Israel is set to join an exclusive club in February with the launch of an unmanned spacecraft that will land on the Moon. If successful, Israel would become the world’s fourth nation to accomplishment it – a feat only Russia, the United States and China have achieved.
Officials from the Israeli organization SpaceIL and its project partner, the state-owned Israel Aerospace Industries, announced that the landing craft, named “Beresheet” in Hebrew for Genesis, will ship in February to Florida. After delivery into space by a SpaceX Falcon rocket, the robotic lander will then begin its months-long and dangerous voyage to the Moon.
It had been slated to launch this month but has been postponed. SpaceIL said it had no control over the launch’s delay, and that SpaceX, the private space exploration company founded by entrepreneur Elon Musk, notified them that its rocket will now lift off in February 2019 without providing an explanation.
“After eight challenging years, I am filled with pride that the first Israeli spacecraft, which is in its final construction and testing phases, will soon be making its way to the moon. The launch of the first Israeli spacecraft will fill Israel, in its 70th year, with pride. It’s a national accomplishment that will put us on the world’s space map.” Morris Kahn, president of Israeli nonprofit organization SpaceIL said.
Israel Aerospace Industries manager Opher Doron stressed that the small craft, roughly the size of a washing machine, faces a “difficult, arduous journey” because it will have to make several orbits before touching down on the moon. Upon landing, the craft is to relay photographs and collect data about the moon’s ever-changing magnetism for research by Israel’s Weizmann Institute and NASA.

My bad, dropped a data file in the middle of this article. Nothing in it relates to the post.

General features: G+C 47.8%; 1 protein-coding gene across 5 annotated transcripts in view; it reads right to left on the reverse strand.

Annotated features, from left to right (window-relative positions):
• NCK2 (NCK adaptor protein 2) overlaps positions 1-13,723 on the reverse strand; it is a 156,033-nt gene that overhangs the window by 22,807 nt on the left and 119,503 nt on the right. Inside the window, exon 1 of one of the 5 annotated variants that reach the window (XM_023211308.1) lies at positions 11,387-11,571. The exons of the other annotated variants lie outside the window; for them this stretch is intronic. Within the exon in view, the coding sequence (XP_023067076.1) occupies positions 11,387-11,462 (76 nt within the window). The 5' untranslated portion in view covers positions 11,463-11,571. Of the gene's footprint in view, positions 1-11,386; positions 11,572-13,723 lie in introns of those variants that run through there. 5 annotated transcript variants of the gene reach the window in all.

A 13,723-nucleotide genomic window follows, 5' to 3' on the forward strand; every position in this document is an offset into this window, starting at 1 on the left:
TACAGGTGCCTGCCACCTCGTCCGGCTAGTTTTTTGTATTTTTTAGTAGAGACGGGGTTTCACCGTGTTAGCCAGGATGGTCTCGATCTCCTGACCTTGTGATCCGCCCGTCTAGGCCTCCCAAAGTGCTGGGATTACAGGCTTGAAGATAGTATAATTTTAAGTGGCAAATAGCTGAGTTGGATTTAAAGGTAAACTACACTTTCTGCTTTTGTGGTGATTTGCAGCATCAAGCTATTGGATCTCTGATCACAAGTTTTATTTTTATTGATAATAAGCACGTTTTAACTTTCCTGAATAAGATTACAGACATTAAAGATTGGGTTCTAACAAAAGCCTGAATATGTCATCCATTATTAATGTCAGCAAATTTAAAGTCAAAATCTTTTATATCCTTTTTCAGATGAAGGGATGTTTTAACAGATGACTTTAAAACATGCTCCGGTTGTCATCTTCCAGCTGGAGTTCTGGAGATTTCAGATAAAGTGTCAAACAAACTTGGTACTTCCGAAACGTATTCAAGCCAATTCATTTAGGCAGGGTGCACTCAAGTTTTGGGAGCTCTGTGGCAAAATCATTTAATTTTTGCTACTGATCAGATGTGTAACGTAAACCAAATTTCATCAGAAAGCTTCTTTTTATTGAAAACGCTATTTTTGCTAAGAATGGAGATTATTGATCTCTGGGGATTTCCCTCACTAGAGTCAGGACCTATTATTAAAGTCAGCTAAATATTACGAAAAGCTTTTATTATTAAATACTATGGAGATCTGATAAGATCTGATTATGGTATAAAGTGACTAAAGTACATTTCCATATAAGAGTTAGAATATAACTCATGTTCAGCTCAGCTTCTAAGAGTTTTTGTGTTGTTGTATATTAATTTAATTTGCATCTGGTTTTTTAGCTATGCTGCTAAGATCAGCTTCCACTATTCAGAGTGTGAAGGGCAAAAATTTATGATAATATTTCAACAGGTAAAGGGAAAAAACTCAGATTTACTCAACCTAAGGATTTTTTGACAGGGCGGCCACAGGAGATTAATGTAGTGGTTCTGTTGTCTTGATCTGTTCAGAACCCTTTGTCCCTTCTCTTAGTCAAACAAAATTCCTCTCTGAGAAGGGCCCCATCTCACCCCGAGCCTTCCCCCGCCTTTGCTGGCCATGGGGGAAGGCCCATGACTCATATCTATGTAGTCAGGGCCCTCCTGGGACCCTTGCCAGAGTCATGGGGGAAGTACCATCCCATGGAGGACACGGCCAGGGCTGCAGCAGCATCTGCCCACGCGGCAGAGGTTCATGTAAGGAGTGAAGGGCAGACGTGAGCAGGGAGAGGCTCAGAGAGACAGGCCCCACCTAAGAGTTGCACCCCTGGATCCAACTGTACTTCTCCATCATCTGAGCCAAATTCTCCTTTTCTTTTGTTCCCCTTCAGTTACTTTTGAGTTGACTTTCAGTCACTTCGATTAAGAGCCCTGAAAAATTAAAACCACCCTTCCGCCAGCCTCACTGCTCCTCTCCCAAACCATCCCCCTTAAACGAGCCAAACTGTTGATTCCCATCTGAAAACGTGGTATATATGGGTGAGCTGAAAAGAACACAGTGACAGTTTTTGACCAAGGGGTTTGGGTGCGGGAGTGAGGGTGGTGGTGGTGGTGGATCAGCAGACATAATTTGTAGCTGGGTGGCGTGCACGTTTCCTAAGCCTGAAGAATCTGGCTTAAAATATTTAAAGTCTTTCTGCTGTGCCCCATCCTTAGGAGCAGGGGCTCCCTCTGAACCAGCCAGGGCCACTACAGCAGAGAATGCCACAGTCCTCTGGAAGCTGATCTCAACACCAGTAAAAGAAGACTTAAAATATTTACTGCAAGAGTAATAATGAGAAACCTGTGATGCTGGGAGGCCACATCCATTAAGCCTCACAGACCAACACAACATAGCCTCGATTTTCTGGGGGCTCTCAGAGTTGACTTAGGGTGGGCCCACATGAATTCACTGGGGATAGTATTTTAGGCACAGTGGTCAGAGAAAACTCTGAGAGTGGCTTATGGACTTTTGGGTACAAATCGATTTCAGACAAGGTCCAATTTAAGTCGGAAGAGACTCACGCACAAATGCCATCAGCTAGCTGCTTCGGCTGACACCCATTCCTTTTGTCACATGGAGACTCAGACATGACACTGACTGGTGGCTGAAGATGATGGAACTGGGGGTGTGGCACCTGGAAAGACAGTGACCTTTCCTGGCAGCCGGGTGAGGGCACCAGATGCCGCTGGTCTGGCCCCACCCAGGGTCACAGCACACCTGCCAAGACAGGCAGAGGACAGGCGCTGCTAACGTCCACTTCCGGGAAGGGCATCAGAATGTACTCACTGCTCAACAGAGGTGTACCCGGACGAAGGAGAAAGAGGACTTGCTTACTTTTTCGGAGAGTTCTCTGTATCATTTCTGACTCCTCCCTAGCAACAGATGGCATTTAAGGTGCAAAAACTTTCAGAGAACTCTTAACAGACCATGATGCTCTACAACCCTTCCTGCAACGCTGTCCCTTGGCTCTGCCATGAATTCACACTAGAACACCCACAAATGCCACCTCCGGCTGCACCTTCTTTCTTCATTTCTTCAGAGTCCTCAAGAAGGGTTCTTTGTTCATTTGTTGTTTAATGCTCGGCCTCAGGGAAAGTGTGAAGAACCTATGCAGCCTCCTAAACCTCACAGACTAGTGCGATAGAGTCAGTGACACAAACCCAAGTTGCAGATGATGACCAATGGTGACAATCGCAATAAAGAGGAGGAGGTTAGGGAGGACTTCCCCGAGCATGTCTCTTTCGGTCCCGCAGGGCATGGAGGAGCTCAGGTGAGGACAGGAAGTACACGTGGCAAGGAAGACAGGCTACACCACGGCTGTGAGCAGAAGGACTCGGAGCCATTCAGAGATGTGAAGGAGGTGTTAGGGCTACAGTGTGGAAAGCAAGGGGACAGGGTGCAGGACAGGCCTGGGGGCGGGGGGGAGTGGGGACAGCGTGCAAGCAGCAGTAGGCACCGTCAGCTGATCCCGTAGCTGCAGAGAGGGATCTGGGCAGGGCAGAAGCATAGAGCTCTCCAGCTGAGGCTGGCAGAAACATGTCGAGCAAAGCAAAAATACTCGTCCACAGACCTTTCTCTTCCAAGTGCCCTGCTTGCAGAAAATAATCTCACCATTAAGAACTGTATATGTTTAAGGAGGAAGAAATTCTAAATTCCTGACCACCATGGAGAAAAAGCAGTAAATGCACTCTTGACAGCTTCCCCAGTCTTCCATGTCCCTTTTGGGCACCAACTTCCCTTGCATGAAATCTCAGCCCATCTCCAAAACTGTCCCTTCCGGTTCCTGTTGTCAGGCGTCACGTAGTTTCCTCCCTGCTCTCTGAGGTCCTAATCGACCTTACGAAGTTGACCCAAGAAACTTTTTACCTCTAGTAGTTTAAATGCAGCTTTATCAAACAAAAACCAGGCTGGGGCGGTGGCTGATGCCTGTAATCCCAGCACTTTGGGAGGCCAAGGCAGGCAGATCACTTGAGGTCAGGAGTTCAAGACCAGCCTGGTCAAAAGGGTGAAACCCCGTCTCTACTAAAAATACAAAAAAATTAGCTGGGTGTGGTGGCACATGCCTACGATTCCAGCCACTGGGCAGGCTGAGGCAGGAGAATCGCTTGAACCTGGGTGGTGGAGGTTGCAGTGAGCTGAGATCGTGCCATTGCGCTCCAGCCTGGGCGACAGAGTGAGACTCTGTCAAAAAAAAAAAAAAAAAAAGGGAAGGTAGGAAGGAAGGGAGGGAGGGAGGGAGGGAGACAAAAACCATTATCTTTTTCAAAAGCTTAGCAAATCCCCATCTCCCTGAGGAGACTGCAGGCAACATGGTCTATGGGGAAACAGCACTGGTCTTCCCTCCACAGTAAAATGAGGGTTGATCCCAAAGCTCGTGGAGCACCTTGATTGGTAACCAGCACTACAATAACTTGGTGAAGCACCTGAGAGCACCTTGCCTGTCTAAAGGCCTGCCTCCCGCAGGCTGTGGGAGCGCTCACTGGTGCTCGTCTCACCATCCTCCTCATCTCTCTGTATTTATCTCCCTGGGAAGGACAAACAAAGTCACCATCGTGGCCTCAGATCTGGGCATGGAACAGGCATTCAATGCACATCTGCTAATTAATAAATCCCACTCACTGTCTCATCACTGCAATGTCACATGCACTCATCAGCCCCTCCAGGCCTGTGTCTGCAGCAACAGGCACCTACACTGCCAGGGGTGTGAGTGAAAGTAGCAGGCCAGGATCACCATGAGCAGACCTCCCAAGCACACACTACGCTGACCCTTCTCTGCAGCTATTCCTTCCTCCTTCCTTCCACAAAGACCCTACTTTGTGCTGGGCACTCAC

On Monday, SpaceIL representatives presented a time capsule that will accompany the spacecraft to the moon.
The capsule, in the shape of a DVD, holds pictures of the Israeli public, interpretive drawings by Israeli children including Christians, Jews and Muslims, and other pieces of national memorabilia, including stories of Holocaust survivors.
“We hope that far in the future, when travel to the moon is as common as trans-Atlantic travel, that children will be able to understand the lives of their Israeli ancestors through this archive on the moon,” said SpaceIL co-founder Yonatan Winetraub.
A crowd of Israeli reporters, clad in sanitized white coats, burst into applause as Winetraub fastened the capsule to the underbelly of the craft.
SpaceIL was founded in 2011 and originally vied for Google’s Lunar Xprize, which challenged private companies to try to land an unmanned spacecraft on the moon.
SpaceIL has vowed to continue the mission and hopes that its ambitious $95 million project, largely funded by South African-Israeli billionaire Morris Kahn and other donors, will spur a new wave of commercial missions to the moon and jump-start new companies.
“We’re trying to replicate the Apollo effect in the US,” Kahn said, a reference to US Apollo mission that took first humans to the moon in 1969.
“As we went deeper into the project and the more people joined, we understood its complexity.” Israeli scientist Kfir Damari said.
Israel’s lunar mission is a small but important step in the right direction. The mission’s success could speed up space exploration and inspire the nation’s scientific community and general people.
On the moon, the spacecraft is expected to be operational for two days and will transmit data to the control center at IAI until its systems shut down.
–Metro Voice and wire services